Owen Gleiberman names his five biggest movie disappointments of the year

By Owen Gleiberman
Updated December 22, 2006 at 05:00 AM EST
  • Movie

1. Tideland
Beware of visionary filmmakers who take you down rabbit holes — they’re just as likely to leave you peering up their own…well, you get the picture. Terry Gilliam’s gruesomely awful fairy tale is one of those films that confuse integrity with unwatchability. It features a girl orphaned by her junkie-burnout parents, a brain-dead yokel who shows her how to tongue-kiss, and Jeff Bridges as a corpse that keeps rotting. Sort of like the movie.

2. Brick
Setting a film noir in high school certainly sounds like a yummy idea, until you begin to chew on the overwrought twisty-tangly word glob that is writer-director Rian Johnson’s ”dialogue.” He’s trying to put a youth spin on the timeless patter of The Big Sleep, and the result is every bit as much fun as reading the tax code.

3. Lady in the Water
What’s the ultimate M. Night Shyamalan twist? How about the director plunging off the deep end in this waterlogged snoozer, which reduces the Shyamalan Trance to self-parody. A sea nymph pops up in the pool of an apartment complex right out of bad-screenwriting hell. She spends the next two hours sitting. Around. In the shower. All wet.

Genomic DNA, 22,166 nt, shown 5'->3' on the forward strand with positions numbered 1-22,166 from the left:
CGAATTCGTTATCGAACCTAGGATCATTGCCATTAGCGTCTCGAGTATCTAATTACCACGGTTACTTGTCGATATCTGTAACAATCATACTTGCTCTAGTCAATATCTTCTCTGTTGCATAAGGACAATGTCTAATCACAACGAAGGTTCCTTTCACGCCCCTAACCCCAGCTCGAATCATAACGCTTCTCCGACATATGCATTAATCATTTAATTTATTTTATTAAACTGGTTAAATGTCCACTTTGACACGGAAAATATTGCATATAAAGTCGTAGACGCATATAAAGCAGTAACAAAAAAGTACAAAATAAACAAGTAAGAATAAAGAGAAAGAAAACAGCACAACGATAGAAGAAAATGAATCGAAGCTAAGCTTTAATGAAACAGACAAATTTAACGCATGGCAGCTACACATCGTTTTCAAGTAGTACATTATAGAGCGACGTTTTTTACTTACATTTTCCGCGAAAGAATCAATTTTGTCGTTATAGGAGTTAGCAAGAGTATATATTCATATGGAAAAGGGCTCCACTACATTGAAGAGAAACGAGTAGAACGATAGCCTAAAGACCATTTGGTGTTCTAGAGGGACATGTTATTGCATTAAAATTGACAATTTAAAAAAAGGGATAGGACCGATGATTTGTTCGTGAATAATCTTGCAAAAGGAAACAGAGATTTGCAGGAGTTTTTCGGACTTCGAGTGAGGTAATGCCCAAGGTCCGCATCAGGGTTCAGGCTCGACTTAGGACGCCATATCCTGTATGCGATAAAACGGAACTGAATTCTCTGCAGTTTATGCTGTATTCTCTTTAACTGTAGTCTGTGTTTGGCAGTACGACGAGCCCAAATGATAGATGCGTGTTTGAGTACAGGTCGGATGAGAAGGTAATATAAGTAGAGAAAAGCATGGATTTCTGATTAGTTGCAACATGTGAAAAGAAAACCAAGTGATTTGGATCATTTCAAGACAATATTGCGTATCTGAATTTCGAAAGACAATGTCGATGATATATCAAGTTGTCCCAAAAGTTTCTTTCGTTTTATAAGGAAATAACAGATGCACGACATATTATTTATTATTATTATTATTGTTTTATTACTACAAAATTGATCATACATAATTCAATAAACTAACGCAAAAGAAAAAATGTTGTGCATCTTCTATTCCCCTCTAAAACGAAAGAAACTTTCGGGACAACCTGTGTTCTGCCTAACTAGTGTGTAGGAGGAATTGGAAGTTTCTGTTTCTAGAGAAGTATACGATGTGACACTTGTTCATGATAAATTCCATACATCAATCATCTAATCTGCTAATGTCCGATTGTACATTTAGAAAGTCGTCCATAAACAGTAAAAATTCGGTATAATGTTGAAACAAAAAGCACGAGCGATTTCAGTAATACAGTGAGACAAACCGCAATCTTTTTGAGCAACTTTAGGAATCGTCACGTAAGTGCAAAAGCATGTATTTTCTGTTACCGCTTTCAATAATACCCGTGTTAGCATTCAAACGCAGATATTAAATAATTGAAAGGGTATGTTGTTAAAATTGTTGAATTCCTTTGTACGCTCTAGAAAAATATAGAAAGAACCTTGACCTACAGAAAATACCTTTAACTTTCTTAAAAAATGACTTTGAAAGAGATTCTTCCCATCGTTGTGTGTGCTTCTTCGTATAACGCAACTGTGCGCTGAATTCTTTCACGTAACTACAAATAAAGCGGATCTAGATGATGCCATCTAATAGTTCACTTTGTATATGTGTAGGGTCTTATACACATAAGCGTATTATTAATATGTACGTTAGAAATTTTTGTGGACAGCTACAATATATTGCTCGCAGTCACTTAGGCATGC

4. Ask the Dust
What was Robert Towne thinking when he cast Colin Farrell, with his beery hormonal swagger, as a sexually insecure Los Angeles writer who woos Mexican waitress Salma Hayek by pelting her with ethnic slurs? In its mad mix of literary howlers, erotic kitsch, and free-floating bad judgment, Towne’s adaptation of John Fante’s legendary Hollywood novel may be the most labored labor of love since Duel in the Sun.

5. Fur
Nicole Kidman, in the role of Diane Arbus (what’s next, Cameron Diaz as Gertrude Stein?), gets her freak on with a dear sad beast of a man who’s as hairy as Chewbacca. Apart from the sheer cheek of its arrogance, the most ”imaginary” thing about Steven Shainberg’s stillborn biopic is his sentimental belief that Arbus normalized the bizarre instead of bizarrifying the normal.

Ask the Dust

  • Movie
  • R
  • 117 minutes
  • Robert Towne